4.9 The authorised officer of the respondent issued a sale notice dated 10.01.2017 specifically mentioning the sale of the said property. The said notice was also published on 13.01.2017 in New Indian Express - English Daily and Dina Mani - Tamil Daily and the copies of the publication dated 13.01.2017 were also sent along with the notice dated 13.01.2017. The proposed auction sale was fixed on 21.02.2017, which was further extended to 08.03.2017. The auction sale notice was affixed on the immovable property which was brought for sale. Thus, all the provisions of the SARFAESI Act have been strictly followed by the respondent.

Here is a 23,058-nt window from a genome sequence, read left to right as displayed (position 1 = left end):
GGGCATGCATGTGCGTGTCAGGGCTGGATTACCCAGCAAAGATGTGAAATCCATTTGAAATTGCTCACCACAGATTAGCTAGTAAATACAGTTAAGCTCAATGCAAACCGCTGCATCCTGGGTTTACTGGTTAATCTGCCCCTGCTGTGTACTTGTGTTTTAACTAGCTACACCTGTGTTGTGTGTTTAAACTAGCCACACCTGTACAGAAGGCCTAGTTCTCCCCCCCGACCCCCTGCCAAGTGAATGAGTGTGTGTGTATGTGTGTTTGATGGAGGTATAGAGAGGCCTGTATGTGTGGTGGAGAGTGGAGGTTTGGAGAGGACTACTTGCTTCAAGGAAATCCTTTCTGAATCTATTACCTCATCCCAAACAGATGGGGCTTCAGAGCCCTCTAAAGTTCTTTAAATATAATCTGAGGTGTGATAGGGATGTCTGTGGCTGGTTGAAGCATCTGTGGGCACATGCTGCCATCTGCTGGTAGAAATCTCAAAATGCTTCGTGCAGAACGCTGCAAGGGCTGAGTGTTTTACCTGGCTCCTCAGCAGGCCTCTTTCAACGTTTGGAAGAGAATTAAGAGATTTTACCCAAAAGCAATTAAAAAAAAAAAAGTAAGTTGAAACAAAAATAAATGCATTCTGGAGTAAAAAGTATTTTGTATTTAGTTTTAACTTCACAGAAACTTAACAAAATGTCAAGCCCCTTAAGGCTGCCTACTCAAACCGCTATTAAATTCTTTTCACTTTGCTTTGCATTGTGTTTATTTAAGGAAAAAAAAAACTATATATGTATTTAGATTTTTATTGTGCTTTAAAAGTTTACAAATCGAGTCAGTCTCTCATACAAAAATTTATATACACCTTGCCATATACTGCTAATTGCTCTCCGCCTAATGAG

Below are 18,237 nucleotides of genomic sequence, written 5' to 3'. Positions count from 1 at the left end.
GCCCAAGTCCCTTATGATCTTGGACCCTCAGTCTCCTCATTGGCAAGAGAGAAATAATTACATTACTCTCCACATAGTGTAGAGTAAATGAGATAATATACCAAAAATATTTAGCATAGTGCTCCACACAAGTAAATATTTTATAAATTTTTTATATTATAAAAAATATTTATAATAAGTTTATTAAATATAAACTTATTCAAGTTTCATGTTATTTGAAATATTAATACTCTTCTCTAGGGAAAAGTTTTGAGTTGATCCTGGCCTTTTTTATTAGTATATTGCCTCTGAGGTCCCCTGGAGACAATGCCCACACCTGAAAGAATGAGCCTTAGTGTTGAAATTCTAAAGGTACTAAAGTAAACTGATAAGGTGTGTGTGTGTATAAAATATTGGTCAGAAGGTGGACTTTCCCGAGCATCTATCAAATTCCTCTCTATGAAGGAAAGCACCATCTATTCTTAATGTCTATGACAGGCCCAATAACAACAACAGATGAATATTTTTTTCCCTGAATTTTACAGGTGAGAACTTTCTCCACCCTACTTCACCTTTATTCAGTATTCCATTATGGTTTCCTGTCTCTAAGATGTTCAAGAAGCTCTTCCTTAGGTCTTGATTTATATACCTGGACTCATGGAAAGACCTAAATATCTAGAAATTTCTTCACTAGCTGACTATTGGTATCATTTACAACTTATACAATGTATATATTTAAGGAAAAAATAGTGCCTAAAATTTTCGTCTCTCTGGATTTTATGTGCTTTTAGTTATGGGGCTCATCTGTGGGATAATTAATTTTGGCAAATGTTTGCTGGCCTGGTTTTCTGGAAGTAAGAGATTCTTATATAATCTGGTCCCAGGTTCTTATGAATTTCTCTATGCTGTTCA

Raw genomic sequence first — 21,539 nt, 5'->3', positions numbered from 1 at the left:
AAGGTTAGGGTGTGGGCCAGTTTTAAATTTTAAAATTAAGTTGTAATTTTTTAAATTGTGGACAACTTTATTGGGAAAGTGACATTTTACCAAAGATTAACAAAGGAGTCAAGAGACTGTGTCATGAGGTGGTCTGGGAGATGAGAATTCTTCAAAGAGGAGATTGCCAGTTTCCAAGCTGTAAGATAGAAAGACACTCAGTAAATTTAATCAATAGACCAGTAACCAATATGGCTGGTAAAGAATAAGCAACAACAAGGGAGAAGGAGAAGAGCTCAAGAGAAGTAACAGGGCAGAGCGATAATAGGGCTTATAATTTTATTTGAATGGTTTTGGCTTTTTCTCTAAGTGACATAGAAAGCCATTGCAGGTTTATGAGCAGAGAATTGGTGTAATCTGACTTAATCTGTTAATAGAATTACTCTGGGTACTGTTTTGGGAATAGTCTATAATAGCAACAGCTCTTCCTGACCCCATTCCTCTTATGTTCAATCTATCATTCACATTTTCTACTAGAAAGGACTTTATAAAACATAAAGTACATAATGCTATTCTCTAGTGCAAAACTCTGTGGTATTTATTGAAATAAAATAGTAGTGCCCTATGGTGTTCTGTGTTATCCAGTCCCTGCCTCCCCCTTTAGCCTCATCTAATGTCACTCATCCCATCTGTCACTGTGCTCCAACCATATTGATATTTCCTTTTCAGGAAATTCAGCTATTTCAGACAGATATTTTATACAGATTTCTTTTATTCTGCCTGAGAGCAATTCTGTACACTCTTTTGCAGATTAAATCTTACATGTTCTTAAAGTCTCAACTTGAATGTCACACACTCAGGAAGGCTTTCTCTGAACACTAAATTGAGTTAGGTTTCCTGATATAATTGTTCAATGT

4.10 The petitioners have already filed Securitisation Application in S.A.No.16 of 2017 before the Debt Recovery Tribunal, Coimbatore, challenging the sale process initiated by the third respondent. The Hon'ble Presiding Officer passed a conditional stay order on 30.01.2017 not to confirm the sale till 31.05.2017 subject to payment of 4 (four) monthly instalments of Rs.24,00,000/- each; However, in the event of failure to pay even a single instalment as ordered above, the interim order granted against the respondent not to confirm the sale till 31.05.2017 shall stand vacated automatically. It was also made clear that the respondent is at liberty to proceed with the proposed sale fixed on 21.02.2017 subject to the above conditions.